To be sure, so could Mansour Abbas, the leader of Raam. “It’s possible to do things differently,” he said, explaining his motivation for participating in such an ideologically discordant government.
But leaders of the Joint List attacked Raam because, they argued, Raam put its principles aside by joining right-wing parties that support West Bank settlements in government and in the process gave up on important Palestinian issues. Mr. Abbas didn’t mince words when he said that “the State of Israel was born as a Jewish state,” adding that “it was born this way and will remain that way.” Yet the Joint List rejected Mr. Abbas’s approach of focusing on the domestic agenda of Arab Israelis while Israeli occupation of the West Bank continues and Palestinian grievances are unresolved. (A member of the Joint List and Mr. Abbas clashed bitterly during Thursday’s vote to dissolve the Knesset.)
In the end, whether they came from the Jewish right or the other Arab parties in the Knesset, the arguments against the coalition were the same: Their peers crossed a line when they agreed to cooperate with an enemy for political gain. And the pressure campaign over the past year eventually worked. When the coalition collapsed, Mr. Netanyahu rejoiced because, he said, the government had taken actions that “endangered our Jewish identity.” Palestinian Israeli lawmakers decried the government’s positions on, among other things, expanding settlements.
Apparently, antipathy to Mr. Netanyahu is not a strong enough glue to keep a coalition together through the parliamentary grind. The past 12 months have seen Jewish legislators from right-wing parties abandon the coalition. The final straw came when Arab legislators and right-wing opposition lawmakers refused to vote with the coalition on a bill to extend Israeli citizens’ rights to Israeli settlers in the occupied West Bank. The process of erosion started slowly and then accelerated. In April the coalition lost its narrow 61-member majority. In May, it kept shrinking and became a minority coalition.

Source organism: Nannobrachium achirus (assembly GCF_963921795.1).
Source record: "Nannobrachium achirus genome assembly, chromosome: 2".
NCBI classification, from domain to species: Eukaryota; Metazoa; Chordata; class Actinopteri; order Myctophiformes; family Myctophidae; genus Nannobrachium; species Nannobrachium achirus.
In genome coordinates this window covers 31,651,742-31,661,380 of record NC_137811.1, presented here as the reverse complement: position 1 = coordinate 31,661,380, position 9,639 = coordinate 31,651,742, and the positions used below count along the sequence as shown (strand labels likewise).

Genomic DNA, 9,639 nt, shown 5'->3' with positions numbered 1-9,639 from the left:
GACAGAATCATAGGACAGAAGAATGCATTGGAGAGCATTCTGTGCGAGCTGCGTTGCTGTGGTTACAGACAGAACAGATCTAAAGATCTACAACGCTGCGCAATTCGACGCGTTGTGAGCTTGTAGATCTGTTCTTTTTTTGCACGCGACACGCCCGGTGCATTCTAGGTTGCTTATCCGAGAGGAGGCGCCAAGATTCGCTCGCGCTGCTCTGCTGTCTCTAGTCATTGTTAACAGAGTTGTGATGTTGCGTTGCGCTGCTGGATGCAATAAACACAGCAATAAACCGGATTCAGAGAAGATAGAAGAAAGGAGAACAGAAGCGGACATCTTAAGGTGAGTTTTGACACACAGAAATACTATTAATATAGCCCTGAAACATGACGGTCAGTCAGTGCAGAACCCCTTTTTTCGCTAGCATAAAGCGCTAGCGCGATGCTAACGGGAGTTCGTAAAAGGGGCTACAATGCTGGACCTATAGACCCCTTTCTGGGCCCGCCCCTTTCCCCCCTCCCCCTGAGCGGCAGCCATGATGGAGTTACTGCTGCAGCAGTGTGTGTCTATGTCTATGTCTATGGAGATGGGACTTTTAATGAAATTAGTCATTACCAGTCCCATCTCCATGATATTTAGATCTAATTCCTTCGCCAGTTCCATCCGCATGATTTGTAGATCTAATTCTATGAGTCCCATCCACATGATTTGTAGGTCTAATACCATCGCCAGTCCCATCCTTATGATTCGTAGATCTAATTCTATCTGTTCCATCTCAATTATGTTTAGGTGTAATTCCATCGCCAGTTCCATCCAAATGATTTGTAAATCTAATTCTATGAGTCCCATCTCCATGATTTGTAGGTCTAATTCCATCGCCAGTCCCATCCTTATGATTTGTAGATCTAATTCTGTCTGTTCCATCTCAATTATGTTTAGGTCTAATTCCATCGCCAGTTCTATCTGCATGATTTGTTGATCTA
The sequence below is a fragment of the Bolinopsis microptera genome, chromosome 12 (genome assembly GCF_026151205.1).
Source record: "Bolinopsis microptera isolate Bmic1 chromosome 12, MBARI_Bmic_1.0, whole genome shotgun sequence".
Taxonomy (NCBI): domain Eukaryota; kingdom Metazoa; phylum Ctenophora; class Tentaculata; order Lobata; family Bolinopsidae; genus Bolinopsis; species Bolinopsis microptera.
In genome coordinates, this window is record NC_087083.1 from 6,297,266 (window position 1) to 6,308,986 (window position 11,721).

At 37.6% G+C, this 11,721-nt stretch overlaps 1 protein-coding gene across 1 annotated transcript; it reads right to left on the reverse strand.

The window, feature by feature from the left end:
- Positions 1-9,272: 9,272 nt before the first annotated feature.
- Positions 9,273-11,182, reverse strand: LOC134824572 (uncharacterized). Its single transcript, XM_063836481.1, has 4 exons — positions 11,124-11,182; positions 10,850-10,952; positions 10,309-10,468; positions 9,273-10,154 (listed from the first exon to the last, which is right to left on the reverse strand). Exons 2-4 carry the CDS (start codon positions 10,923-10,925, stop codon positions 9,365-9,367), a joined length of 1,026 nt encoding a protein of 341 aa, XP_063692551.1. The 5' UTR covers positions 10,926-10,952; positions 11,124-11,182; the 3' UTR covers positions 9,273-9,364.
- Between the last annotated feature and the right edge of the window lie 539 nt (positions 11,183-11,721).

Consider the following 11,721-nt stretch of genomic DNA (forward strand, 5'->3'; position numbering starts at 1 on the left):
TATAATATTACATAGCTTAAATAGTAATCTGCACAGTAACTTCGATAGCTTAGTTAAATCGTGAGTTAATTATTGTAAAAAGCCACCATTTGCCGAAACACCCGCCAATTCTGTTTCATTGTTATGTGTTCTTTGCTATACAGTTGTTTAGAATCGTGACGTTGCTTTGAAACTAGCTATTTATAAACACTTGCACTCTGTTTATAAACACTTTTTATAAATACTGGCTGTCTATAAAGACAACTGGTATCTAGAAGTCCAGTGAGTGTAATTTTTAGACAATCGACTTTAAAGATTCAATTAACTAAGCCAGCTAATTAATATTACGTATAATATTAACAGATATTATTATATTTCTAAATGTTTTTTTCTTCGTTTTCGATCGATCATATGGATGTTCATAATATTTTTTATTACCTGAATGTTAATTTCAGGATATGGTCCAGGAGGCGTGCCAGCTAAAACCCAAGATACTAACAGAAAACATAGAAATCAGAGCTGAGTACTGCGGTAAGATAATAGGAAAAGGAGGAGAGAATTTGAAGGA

Now Israelis will be once more on their way to the polls — their fifth election in four years — with the realistic prospect of yet another near tie that could force legislators to consider creative alliances. Could there be another Jewish-Arab partnership? The answer is yes, but to make it successful, perceptions must evolve.
Arab parties must ask themselves whether they are ready to embrace the state and accept its vision of Jewish national expression. They need to realize that cooperation and integration are the only ways to effect change for Arab Israelis, as we’ve seen, and in the future maybe also for Palestinians in the West Bank.
The Jewish majority, which wouldn’t dream of giving up on Zionism as the guiding vision for Israel, has an even greater responsibility to ask itself whether it has set the bar for Arab participation in a ruling coalition too high. It must interrogate whether suspicion of Arab participation is reasonable and fact based or a psychological leftover (with racist undertones), from when Israel was still a fragile and insecure place, that should now be dispensed with. Ultimately, Jewish Israelis must recognize that Arab participation is integral to maintaining the security and well-being of all citizens.
Whatever happens, a once unthinkable coalition created just over 365 days ago opened the gate to a new and thrilling possibility of cooperation. A dam has broken.